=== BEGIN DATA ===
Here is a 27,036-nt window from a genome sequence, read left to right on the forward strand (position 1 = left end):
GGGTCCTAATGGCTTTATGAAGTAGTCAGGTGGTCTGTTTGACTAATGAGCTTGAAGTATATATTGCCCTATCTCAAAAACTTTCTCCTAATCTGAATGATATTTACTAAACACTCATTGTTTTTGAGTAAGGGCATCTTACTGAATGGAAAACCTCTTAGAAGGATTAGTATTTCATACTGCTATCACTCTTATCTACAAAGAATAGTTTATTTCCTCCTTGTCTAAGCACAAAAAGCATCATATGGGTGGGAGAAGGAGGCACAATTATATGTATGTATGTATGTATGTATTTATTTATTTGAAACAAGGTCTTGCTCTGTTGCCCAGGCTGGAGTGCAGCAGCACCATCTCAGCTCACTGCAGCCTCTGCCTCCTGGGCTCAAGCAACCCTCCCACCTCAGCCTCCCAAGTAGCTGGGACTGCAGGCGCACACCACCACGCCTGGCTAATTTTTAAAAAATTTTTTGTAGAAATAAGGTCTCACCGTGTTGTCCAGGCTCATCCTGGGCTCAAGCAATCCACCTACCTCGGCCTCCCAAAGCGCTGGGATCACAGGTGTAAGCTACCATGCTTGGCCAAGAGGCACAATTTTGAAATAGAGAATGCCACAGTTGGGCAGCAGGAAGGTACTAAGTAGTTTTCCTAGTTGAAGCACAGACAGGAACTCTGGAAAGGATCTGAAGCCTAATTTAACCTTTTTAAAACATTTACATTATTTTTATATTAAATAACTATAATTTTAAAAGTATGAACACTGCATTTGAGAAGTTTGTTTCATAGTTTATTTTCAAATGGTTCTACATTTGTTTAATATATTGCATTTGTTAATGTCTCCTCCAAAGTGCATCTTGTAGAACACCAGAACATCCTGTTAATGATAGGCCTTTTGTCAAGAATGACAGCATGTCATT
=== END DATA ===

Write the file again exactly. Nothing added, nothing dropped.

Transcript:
Here is a 27,036-nt window from a genome sequence, read left to right on the forward strand (position 1 = left end):
GGGTCCTAATGGCTTTATGAAGTAGTCAGGTGGTCTGTTTGACTAATGAGCTTGAAGTATATATTGCCCTATCTCAAAAACTTTCTCCTAATCTGAATGATATTTACTAAACACTCATTGTTTTTGAGTAAGGGCATCTTACTGAATGGAAAACCTCTTAGAAGGATTAGTATTTCATACTGCTATCACTCTTATCTACAAAGAATAGTTTATTTCCTCCTTGTCTAAGCACAAAAAGCATCATATGGGTGGGAGAAGGAGGCACAATTATATGTATGTATGTATGTATGTATTTATTTATTTGAAACAAGGTCTTGCTCTGTTGCCCAGGCTGGAGTGCAGCAGCACCATCTCAGCTCACTGCAGCCTCTGCCTCCTGGGCTCAAGCAACCCTCCCACCTCAGCCTCCCAAGTAGCTGGGACTGCAGGCGCACACCACCACGCCTGGCTAATTTTTAAAAAATTTTTTGTAGAAATAAGGTCTCACCGTGTTGTCCAGGCTCATCCTGGGCTCAAGCAATCCACCTACCTCGGCCTCCCAAAGCGCTGGGATCACAGGTGTAAGCTACCATGCTTGGCCAAGAGGCACAATTTTGAAATAGAGAATGCCACAGTTGGGCAGCAGGAAGGTACTAAGTAGTTTTCCTAGTTGAAGCACAGACAGGAACTCTGGAAAGGATCTGAAGCCTAATTTAACCTTTTTAAAACATTTACATTATTTTTATATTAAATAACTATAATTTTAAAAGTATGAACACTGCATTTGAGAAGTTTGTTTCATAGTTTATTTTCAAATGGTTCTACATTTGTTTAATATATTGCATTTGTTAATGTCTCCTCCAAAGTGCATCTTGTAGAACACCAGAACATCCTGTTAATGATAGGCCTTTTGTCAAGAATGACAGCATGTCATT